Smiling: The Robotic Functions of Our Childhood?

June 4, 2013 2:15 pm

Everywhere I go, I always see people smiling –  or at least trying to, which made me think: we are always told smiling is good for you, right? But is it really?

simon cowell smile

Simon Cowell – smiley or scary?

If you, like many people, are interested in Botox and love to smile, know that this is not going to be a very good combination. Simon Cowell is the epitome of Botox, yet hundreds -if not thousands of people- are afraid of him, and it can’t be purely due to his harsh words. Surely his face must factor into their fear? To have all his muscles tightened and him baring his teeth for us all to see is not quite the impression I’m sure he wanted to create.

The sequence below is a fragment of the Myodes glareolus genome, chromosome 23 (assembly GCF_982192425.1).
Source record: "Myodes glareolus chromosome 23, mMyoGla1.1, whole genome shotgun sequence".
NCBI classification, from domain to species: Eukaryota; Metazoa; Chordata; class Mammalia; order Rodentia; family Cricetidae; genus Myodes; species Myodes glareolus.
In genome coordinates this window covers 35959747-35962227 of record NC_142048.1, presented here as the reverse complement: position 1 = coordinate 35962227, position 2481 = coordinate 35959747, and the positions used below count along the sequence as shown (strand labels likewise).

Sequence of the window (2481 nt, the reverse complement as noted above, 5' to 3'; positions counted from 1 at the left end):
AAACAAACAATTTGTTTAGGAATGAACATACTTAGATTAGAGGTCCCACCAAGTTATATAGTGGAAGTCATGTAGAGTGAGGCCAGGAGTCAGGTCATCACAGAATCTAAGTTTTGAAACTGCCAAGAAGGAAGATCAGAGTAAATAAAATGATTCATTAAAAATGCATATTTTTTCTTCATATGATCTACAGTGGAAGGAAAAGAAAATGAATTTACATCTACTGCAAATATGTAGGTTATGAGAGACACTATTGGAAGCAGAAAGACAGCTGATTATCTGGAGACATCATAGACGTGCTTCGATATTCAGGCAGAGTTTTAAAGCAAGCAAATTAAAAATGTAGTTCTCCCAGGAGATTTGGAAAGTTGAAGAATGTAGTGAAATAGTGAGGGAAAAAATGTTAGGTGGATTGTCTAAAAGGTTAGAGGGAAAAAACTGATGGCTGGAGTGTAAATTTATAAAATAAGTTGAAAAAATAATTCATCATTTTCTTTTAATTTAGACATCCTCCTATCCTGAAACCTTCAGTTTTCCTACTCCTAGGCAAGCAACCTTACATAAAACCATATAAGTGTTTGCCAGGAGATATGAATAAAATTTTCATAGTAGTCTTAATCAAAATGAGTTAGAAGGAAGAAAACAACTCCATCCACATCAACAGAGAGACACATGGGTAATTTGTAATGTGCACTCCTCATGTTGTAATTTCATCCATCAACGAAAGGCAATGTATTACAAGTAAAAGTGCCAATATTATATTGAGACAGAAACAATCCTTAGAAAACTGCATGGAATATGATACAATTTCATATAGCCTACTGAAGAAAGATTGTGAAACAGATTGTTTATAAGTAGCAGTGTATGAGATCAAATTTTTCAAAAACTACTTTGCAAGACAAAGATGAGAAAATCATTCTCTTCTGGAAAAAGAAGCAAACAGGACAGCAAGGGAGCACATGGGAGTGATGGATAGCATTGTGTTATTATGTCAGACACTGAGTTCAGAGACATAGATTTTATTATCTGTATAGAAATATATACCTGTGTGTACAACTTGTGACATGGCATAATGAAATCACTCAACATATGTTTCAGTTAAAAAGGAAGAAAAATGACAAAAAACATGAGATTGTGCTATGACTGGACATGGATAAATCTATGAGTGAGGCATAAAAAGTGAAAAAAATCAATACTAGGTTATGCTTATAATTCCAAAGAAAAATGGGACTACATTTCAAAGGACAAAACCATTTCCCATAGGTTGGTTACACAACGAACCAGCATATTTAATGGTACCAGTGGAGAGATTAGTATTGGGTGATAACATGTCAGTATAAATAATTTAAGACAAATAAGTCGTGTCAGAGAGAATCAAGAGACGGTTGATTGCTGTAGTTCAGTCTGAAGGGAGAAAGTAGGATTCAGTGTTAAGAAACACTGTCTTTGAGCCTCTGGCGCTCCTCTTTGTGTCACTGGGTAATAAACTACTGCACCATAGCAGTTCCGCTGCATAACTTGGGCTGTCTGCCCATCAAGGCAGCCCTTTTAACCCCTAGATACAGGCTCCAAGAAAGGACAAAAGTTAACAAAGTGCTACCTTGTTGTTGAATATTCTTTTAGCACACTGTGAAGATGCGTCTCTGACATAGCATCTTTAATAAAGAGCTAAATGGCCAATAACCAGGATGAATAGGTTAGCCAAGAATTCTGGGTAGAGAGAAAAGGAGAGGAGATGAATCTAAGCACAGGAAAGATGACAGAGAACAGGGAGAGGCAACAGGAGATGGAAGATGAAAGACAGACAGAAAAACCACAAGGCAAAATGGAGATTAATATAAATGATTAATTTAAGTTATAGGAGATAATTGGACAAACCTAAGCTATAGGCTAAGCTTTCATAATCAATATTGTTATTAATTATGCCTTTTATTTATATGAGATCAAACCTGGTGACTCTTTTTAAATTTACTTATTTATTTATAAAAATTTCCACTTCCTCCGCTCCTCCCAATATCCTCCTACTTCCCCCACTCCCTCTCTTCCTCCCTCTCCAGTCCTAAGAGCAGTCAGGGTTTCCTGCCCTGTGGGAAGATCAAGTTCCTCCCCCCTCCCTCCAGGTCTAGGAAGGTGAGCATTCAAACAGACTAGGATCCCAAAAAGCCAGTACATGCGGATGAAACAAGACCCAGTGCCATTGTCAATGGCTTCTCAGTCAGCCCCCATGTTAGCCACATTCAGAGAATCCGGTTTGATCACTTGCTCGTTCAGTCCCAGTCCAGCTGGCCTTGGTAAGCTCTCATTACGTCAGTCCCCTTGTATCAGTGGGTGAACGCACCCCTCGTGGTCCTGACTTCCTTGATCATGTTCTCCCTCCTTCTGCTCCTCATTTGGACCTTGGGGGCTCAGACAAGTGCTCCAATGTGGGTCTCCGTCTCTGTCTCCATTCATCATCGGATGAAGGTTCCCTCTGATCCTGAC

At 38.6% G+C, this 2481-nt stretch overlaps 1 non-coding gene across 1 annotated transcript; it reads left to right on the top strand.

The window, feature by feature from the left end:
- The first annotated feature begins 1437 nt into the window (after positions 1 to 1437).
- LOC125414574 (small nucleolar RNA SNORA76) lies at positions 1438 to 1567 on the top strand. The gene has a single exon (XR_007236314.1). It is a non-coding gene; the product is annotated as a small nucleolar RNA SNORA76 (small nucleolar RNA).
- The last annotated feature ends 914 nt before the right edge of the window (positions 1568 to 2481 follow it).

Getting back on topic, most people never smile naturally. We are brought up to believe we must smile even if we don’t mean it. Because it’s polite. But it is fair for both you and the person you can’t even bother feigning natural emotions to? We are a product of our society. But society isn’t as real as most people would think or hope to believe.

Now, what I am spouting off could and very well may be a total exaggeration, but it’s worth to think about, isn’t it? Is it better to be polite or to be yourself? After all, that is the choice we are given: buckle down and bare a grin or be yourself. And if we remember all those school assemblies filled with pointless singing and hidden morals, we’re taught to be ourselves. The question we all need to ask ourselves is: which one is better, nicer, more human? Is smiling the robotic functions of our dysfunctional childhood? Or is it the foundation that balances our British and human values?

If we are told to do one thing as well as the other, which one should we choose?

You Choose. You Decide.

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